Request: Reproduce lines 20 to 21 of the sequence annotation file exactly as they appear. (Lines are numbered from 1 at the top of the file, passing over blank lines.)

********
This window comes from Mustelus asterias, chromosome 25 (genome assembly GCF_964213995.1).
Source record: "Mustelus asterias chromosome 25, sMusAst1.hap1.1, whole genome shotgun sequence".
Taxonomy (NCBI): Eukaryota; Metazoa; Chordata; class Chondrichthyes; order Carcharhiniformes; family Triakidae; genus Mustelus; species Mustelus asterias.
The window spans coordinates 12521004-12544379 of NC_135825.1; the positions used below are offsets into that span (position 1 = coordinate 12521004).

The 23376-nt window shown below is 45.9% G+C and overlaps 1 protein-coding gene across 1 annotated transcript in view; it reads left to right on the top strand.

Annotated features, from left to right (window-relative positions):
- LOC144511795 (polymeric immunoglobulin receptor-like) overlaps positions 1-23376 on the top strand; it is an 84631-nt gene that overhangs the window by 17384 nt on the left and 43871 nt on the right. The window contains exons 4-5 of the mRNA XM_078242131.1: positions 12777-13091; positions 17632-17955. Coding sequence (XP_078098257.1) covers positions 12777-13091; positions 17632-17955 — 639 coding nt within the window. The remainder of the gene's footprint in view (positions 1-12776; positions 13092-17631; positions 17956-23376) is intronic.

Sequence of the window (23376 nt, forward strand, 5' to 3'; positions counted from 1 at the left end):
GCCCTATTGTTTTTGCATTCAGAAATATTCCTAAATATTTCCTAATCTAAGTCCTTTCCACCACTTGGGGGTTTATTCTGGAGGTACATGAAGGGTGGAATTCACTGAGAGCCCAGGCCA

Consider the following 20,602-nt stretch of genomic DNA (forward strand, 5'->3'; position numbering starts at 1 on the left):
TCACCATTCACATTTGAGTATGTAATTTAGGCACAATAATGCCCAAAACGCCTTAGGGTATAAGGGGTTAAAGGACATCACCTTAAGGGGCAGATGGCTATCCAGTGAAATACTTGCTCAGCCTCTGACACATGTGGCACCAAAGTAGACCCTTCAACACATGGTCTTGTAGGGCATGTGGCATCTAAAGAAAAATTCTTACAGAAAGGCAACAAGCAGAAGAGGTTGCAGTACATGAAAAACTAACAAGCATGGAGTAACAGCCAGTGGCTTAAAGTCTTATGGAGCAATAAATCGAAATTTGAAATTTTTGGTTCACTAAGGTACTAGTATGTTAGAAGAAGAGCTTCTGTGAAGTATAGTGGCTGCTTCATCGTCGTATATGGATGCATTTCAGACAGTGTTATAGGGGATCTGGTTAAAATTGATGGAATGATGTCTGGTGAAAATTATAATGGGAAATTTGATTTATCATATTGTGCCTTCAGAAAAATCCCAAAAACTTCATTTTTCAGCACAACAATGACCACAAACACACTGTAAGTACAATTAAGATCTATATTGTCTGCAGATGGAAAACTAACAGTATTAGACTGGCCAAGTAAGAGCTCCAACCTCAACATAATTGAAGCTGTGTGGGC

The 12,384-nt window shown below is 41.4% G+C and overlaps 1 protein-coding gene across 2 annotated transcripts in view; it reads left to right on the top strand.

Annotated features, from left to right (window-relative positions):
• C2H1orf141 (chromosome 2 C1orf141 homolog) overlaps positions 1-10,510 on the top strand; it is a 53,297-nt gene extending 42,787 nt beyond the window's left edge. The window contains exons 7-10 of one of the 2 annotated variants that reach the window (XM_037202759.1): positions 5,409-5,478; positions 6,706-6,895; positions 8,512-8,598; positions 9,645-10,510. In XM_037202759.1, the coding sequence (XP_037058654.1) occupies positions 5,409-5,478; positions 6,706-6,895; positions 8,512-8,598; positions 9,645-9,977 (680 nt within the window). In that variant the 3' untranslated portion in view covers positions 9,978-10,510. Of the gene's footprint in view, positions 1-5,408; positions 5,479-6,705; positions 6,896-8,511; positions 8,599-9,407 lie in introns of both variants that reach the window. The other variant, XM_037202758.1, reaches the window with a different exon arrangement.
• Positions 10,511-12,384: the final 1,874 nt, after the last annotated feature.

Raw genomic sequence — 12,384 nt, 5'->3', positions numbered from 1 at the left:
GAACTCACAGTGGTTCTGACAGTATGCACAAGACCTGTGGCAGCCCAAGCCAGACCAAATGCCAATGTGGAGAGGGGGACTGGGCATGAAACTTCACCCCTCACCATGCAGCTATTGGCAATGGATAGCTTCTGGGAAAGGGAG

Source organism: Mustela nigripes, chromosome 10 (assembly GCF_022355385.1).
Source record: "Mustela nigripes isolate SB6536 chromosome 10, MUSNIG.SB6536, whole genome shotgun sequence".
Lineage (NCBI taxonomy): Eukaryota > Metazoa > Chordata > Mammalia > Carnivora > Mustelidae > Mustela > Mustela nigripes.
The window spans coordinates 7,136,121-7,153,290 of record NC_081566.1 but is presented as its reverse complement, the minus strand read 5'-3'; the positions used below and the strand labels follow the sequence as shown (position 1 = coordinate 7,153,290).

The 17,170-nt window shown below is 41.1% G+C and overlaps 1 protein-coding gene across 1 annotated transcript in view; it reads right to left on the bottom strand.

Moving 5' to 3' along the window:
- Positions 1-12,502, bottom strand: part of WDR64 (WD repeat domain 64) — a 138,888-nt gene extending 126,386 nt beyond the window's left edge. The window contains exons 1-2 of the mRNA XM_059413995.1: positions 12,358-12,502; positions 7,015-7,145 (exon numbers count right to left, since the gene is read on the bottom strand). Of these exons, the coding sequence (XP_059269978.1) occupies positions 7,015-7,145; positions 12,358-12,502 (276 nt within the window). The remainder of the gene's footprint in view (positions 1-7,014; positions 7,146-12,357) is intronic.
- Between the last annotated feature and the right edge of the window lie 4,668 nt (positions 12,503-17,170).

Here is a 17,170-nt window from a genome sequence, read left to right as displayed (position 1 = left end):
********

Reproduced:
Lineage (NCBI taxonomy): Eukaryota > Metazoa > Chordata > Mammalia > Carnivora > Mustelidae > Mustela > Mustela nigripes.
The window spans coordinates 7,136,121-7,153,290 of record NC_081566.1 but is presented as its reverse complement, the minus strand read 5'-3'; the positions used below and the strand labels follow the sequence as shown (position 1 = coordinate 7,153,290).